(disappearance of criticality)

using Maple based shooting method. Attention is focused upon

the disappearance of

criticality of the solution set for various values of the

physical parameters and

the numerical computations are presented graphically

to show salient features of the solution set.**Spectral scaling of the two-dimensional Navier-Stokes-α and Leray-α model of turbulence**

Evelyn Lunasin (University of Arizona)

The Navier-Stokes-α model of turbulence is a

mollification of the Navier-Stokes equations in which the

vorticity is advected and stretched by a smoothed velocity

field. The smoothing is performed by filtering the velocity

field over spatial scales of size smaller than -α. The

statistical properties of the smoothed velocity field are

expected to match those of Navier-Stokes turbulence for scales

larger than α.

For wavenumbers k such that kα»1,

corresponding to spatial scales smaller than α, there

are three candidate power laws for the energy spectrum,

corresponding to three possible characteristic time scales in

the model equations. The three

possibilities depend on whether the

time scale of an eddy of size k^{-1}is determined by

(ku_{k})^{-1}, (kv_{k})^{-1}, or (k√style=text-decoration:overline>

(u_{k},

v_{k}) )^{-1}, where u_{_k}and

v_{k}are the

components of the filtered velocity field u and unfiltered

velocity field v, respectively, for wavenumber k.

Determining the actual

scaling requires resolved numerical simulations.

We measure the scaling of the energy spectra from

high-resolution simulations of the two-dimensional

Navier-Stokes-α model, in the limit as

α→∞. The energy spectrum of

the smoothed

velocity field scales as k^{-7}in the direct enstrophy

cascade regime, consistent with the dynamics dominated by the

time scale given by (k v_{k})^{-1}. We are

thus able to

deduce that the dynamics of the dominant cascading

conserved quantity, namely the enstrophy of the rough velocity

v, determines the power law for small scales.

For the two-dimensional Leray-α model, the time scale

given by (k√ (u_{k},

v_{k}) )^{-1}is understood to

characterize the dynamics of the conserved enstrophy. Indeed,

our numerical simulation of this model gives a k^{-5}

power

law in the enstrophy inertial subrange. This result supports

our claim regarding the characteristic time scale of the

two-dimensional NS-α model for wavenumbers kα»1.**Supercavitating flow in multiply connected domains**

Yuri Antipov (Louisiana State University)

Mathematical models of cavitation in fluids and quick and accurate numerical predictions are

essential at different stages in the design process and the evaluation of performance and cavitation

patterns. A question of particular interest is how to extend the traditional hodograph method used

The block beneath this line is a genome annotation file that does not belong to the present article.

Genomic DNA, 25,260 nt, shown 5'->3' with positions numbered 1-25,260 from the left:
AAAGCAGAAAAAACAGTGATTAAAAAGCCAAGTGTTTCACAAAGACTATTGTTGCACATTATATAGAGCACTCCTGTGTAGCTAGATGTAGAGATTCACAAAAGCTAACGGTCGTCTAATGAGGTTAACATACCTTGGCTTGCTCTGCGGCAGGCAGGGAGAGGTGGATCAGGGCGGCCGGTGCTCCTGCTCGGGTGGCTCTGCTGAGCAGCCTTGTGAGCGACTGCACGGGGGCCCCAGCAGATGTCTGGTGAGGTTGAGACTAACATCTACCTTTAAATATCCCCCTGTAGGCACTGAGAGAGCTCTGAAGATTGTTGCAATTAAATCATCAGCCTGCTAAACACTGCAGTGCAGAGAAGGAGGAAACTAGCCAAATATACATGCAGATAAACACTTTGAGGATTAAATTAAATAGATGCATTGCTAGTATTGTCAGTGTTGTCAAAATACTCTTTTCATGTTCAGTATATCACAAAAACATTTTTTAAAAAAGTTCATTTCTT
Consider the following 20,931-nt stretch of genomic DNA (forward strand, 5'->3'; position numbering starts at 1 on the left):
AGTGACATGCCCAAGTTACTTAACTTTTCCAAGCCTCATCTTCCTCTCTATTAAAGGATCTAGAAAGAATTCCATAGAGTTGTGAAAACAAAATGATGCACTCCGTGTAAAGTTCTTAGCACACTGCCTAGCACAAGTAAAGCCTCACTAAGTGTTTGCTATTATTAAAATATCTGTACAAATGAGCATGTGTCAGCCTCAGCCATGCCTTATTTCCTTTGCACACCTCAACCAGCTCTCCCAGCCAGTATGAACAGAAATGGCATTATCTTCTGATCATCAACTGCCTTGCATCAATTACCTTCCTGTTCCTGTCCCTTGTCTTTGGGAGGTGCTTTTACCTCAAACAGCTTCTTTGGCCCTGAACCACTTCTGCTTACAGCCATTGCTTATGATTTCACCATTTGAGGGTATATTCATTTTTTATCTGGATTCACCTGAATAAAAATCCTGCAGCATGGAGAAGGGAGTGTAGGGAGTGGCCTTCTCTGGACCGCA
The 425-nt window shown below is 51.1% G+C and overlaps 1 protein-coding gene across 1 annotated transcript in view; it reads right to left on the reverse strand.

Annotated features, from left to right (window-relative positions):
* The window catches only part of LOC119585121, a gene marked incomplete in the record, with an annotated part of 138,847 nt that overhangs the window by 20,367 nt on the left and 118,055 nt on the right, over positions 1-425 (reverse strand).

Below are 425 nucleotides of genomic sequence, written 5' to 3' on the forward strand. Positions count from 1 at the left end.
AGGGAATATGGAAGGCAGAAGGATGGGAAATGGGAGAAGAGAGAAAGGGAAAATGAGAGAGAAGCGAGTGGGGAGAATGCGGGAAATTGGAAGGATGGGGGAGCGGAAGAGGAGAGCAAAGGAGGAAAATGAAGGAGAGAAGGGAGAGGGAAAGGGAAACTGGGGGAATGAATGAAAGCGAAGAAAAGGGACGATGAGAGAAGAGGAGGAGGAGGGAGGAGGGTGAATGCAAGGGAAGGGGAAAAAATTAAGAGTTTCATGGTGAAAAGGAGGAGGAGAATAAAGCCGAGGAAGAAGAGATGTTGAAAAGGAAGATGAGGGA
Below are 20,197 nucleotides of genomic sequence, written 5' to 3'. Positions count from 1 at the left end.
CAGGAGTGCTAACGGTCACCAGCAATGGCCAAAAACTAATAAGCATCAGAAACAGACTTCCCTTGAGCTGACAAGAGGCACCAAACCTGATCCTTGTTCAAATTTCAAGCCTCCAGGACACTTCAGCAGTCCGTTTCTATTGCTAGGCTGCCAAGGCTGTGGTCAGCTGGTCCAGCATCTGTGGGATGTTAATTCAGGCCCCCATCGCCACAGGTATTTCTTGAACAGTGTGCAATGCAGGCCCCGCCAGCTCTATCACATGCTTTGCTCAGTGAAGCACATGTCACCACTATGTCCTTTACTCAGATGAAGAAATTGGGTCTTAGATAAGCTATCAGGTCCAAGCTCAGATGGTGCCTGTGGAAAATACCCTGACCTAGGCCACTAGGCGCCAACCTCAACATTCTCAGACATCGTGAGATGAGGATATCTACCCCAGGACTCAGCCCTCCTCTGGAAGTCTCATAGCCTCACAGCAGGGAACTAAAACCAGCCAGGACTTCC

for simply connected flows to more complicated cavitation models. These models are nonlinear and

include flows in multiply connected Riemann surfaces. We present two approaches for the

construction of a conformal map from a canonical parametric domain into an n-connected Riemann

surface of supercavitating flow. The first approach works when n is not greater than 3, and the

canonical domain is the exterior of n slits along the real axis. The map is given by quadratures and

expressed through the solutions of two Riemann-Hilbert problems on a symmetric hyperelliptic

Riemann surface. The second method is applicable for any n, and the parametric domain is the

exterior of n circles. To reconstruct the map, it is required to solve two Riemann-Hilbert problems

for piece-wise meromorphic, G-automorphic functions (G is a Schottky group). This method leads to

a series-form solution and does not need the solution to a Jacobi inversion problem (for the first

method, it cannot be bypassed).**Three dimensional stability of the Burgers vortex**

Yasunori Maekawa (Kobe University)

This is a joint work with Thierry Gallay. Burgers vortices are explicit

stationary solutions of the Navier-Stokes equations which are often used

to describe the vortex tubes observed in numerical simulations of

three-dimensional turbulence. In this model, the velocity field is a

two-dimensional perturbation of a linear straining flow with axial

symmetry. The only free parameter is the Reynolds number Re =

Γ/ν, where Γ is the total circulation of the vortex and

ν is the kinematic viscosity. We will show that the Burgers vortex is

asymptotically stable with respect to general three-dimensional

perturbations, for all values of the Reynolds number.**Numerical study of sectional curvature and Jacobi field**

in incompressible Euler equations

Koji Okitani (University of Sheffield)

We study some of the key quantities arising in the Arnold's theory (1966)

of the incompressible Euler equations both in two and three dimensions.

The sectional curvatures for the Taylor-Green vortex and ABC flows

initial conditions are calculated exactly in three dimensions.

We trace the time evolution of the Jacobi fields by direct numerical

simulations and, in particular, see how the sectional curvatures get more and

more negative in time. The spatial structure of the the Jacobi fields is

compared with the vorticity fields by visualizations.

The Jacobi fields are found to grow exponentially in time for the flows with

negative sectional curvatures.

In two dimensions, a family of initial data proposed by Arnold (1966)

is considered. The sectional curvature is observed to change its sign quickly

even if it starts from a positive value. The Jacobi field is shown to be

correlated with the passive scalar gradient in spatial structure.

On the basis of Rouchon's expression (1984) for the sectional curvature

(in physical space), the origin of negative curvature is investigated.

It is found that a 'potential' $\alpha_{\bm{\xi}}$ appearing in the

definition of covariant time derivative plays an important role,

in that a rapid growth in its gradient makes a major contribution to

the negative curvature.**Dissipative structures in the inviscid limit of 2D wall-bounded**

turbulence

Romain Nguyen van yen (École Normale Supérieure)

The behavior of solutions to the Navier-Stokes equations with no-slip

boundary conditions when the viscosity goes to zero

has been a long standing mathematical problem since its formulation by

Prandtl.

The main difficulty lies in the possible production of extreme velocity